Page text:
ATI is gearing up to begin production of a new generation of graphics processors in the next two weeks, using the services of Taiwanese manufacturers Taiwan Semiconductor Manufacturing Co. (TSMC) and UMC.
The company is partly responding to the imminent appearance of Nvidia's latest chip, the GeForce FX, which was announced last month but will not hit the market for several more weeks, according to the company. ATI's Radeon 9700 is currently the most powerful graphics chip available, and analysts have said ATI is eager to exploit its advantage while it lasts.
An update of the Radeon 9700, code-named RV350, is expected to begin production by the end of this month, shifting to a more advanced manufacturing process that is intended to deliver higher clock speed and greater efficiency. The chip is currently manufactured by TSMC to 0.15-micron geometry, but the new version will shrink this to 0.13 microns, currently used by chipmakers AMD and Intel as well as the GeForce FX.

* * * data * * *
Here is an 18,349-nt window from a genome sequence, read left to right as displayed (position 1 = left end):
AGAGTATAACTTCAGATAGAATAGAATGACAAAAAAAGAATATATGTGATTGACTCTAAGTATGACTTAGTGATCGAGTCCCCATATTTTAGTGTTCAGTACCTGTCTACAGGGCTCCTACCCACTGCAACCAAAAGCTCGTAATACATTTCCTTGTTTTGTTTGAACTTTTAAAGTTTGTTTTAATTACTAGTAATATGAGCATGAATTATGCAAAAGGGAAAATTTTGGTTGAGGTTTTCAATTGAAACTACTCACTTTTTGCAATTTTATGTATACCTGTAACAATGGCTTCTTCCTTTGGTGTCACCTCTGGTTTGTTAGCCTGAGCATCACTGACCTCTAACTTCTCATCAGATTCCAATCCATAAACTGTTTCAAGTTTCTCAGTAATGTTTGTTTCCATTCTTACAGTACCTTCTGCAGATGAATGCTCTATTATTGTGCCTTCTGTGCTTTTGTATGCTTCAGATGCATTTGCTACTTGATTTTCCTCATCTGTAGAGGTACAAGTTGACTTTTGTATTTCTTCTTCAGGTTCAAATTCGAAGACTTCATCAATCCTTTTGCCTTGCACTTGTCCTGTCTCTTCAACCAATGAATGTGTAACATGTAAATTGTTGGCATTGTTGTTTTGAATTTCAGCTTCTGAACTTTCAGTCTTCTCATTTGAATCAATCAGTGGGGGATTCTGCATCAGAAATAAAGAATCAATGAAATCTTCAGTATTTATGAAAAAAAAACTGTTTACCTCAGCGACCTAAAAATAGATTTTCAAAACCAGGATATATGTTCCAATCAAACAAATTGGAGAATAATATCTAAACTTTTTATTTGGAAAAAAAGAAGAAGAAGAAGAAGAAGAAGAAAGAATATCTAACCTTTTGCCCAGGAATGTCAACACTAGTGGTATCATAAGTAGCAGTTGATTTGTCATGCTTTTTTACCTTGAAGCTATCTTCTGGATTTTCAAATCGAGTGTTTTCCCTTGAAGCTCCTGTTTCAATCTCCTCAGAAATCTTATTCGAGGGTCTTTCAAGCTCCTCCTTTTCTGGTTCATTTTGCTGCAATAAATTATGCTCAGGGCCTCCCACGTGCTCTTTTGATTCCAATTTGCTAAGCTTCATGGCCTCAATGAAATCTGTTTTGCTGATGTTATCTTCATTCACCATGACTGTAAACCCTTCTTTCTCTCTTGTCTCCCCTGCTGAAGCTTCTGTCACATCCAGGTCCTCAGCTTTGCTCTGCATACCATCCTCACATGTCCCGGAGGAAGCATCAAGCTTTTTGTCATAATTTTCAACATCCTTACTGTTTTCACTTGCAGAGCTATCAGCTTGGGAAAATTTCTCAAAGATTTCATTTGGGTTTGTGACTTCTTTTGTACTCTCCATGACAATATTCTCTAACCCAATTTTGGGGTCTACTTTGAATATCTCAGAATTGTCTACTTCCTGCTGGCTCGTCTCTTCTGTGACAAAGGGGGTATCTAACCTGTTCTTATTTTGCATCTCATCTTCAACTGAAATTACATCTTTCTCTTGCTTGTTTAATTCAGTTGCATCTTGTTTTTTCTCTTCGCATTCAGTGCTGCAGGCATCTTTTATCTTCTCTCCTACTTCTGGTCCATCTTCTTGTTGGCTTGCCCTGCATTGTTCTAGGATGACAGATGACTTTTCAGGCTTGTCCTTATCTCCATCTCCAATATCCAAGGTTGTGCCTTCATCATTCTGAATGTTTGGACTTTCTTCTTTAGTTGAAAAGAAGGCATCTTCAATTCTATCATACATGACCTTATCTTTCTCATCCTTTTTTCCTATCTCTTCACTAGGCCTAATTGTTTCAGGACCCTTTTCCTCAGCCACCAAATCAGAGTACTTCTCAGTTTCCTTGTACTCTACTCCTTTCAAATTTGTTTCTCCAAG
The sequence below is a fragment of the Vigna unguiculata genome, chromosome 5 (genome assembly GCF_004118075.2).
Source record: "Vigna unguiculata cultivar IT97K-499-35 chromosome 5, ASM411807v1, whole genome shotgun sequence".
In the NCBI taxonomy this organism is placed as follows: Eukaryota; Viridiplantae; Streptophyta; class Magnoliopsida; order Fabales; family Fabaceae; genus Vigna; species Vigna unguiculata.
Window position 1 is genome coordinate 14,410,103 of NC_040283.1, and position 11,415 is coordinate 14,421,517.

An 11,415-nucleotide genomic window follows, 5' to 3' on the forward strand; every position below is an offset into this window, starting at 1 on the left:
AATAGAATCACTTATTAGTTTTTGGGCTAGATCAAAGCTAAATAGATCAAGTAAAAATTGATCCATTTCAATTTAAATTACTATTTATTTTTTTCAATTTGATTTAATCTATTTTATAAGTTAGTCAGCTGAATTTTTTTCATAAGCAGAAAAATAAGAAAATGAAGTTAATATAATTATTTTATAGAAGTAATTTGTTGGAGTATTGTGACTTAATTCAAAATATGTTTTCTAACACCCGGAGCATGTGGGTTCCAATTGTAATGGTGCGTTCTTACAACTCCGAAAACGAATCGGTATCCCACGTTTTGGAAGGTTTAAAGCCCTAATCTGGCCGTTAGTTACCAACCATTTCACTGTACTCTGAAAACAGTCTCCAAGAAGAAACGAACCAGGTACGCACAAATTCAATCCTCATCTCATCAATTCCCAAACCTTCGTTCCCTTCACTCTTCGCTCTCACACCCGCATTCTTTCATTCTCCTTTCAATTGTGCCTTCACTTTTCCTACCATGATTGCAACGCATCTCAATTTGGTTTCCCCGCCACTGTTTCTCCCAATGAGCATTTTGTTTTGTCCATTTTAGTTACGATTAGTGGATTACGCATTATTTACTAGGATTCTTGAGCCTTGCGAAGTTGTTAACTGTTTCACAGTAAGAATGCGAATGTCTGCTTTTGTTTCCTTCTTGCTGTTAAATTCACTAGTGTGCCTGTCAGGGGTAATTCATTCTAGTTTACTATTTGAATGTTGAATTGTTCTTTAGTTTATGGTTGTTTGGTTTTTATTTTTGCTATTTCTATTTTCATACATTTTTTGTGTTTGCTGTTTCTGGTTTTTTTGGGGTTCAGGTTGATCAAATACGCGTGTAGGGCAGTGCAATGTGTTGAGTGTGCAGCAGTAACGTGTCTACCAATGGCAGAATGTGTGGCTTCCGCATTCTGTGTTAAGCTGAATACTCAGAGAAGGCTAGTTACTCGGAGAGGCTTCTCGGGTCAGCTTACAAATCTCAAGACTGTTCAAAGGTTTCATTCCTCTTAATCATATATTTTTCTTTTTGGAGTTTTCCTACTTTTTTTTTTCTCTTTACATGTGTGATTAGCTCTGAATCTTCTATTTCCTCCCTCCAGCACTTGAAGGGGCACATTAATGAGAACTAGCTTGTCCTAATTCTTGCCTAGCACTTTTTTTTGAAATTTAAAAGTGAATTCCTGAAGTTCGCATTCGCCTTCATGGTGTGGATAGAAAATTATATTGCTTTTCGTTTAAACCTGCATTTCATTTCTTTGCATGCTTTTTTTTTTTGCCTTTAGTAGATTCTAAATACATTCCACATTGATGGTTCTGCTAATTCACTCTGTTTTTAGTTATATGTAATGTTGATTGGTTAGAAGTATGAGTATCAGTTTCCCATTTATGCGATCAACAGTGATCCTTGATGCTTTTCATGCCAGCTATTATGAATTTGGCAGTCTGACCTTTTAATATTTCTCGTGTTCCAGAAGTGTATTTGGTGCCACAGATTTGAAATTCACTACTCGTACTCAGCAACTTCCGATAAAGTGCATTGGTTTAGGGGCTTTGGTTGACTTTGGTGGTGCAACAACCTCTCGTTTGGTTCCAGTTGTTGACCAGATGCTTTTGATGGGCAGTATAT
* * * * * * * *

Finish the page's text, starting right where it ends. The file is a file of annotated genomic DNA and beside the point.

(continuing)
The GeForce FX also uses TSMC's 0.13-micron process.
Also heading for the assembly lines this month is a new mass-market chip code-named RV280, which will be manufactured by UMC using a 0.15-micron process, according to a report in the Taiwanese industry journal DigiTimes. According to industry sources, the chip is essentially the same as the earlier RV250, but adds support for AGP 8X, a standard for fast data transfer between a graphics card and the rest of a PC. The RV250 is marketed as the Radeon 9000.
The RV280 is expected to be aimed at the low- to mid-range of the market, according to DigiTimes. UMC currently produces other ATI entry-level products, such as the Radeon 7000.
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